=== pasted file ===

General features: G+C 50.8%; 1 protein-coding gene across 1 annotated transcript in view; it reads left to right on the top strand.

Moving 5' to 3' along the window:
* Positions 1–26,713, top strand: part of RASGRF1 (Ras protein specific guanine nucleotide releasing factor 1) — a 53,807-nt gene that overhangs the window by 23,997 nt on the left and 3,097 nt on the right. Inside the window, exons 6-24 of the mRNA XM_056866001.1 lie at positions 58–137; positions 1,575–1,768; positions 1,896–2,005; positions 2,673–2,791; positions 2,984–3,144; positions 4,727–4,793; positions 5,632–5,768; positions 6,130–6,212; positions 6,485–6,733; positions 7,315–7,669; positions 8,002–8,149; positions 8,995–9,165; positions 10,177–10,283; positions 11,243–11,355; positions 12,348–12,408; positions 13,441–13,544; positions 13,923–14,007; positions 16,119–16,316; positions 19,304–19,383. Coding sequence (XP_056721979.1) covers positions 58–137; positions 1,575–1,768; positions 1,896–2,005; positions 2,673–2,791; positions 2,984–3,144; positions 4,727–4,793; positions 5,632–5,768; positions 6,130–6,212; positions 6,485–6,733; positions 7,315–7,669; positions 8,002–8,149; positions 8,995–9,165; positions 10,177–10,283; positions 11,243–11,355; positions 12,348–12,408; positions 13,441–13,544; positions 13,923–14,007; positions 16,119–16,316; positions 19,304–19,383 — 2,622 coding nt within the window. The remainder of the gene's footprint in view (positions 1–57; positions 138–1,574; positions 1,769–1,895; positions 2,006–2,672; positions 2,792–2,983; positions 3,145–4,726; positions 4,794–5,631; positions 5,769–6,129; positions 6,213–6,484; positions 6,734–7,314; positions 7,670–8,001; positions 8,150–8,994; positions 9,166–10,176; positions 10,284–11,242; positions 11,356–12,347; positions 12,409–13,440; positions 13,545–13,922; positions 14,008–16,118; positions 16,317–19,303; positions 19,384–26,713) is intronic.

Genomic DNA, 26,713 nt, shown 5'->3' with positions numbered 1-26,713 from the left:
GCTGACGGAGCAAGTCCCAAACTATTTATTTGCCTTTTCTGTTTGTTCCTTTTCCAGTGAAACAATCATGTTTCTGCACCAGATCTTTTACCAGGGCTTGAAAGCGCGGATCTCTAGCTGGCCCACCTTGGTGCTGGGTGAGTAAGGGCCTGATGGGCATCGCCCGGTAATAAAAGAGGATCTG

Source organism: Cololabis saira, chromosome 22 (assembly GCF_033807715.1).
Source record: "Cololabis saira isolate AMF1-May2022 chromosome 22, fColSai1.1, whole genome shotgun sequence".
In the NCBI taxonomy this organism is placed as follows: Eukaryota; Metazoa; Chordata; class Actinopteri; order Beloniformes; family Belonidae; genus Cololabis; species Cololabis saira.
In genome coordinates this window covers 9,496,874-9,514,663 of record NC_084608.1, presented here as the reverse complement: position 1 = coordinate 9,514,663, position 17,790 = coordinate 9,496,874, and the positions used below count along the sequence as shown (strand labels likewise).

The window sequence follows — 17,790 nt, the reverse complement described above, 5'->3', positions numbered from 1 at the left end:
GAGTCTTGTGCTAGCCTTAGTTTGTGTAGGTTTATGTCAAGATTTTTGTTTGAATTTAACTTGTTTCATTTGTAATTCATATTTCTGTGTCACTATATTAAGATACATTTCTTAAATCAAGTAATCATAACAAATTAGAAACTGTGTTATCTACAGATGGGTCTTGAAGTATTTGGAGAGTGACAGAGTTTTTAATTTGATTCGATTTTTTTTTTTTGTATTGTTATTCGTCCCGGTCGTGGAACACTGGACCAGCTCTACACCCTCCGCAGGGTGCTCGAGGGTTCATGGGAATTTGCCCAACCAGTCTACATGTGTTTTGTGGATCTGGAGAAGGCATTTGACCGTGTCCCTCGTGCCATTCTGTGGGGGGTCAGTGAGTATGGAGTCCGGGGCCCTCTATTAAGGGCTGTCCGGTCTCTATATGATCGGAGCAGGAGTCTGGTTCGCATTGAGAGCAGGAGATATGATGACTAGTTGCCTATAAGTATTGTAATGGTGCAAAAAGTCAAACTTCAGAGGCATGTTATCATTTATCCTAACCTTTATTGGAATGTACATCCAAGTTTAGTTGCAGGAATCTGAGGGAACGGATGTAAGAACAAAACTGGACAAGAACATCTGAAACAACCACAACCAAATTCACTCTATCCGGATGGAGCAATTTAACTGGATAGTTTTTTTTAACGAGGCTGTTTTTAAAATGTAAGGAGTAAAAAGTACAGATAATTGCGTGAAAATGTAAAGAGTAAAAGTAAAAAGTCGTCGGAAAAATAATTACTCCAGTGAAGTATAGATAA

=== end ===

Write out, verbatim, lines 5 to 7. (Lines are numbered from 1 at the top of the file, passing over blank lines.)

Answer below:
GCTGACGGAGCAAGTCCCAAACTATTTATTTGCCTTTTCTGTTTGTTCCTTTTCCAGTGAAACAATCATGTTTCTGCACCAGATCTTTTACCAGGGCTTGAAAGCGCGGATCTCTAGCTGGCCCACCTTGGTGCTGGGTGAGTAAGGGCCTGATGGGCATCGCCCGGTAATAAAAGAGGATCTG

Source organism: Cololabis saira, chromosome 22 (assembly GCF_033807715.1).
Source record: "Cololabis saira isolate AMF1-May2022 chromosome 22, fColSai1.1, whole genome shotgun sequence".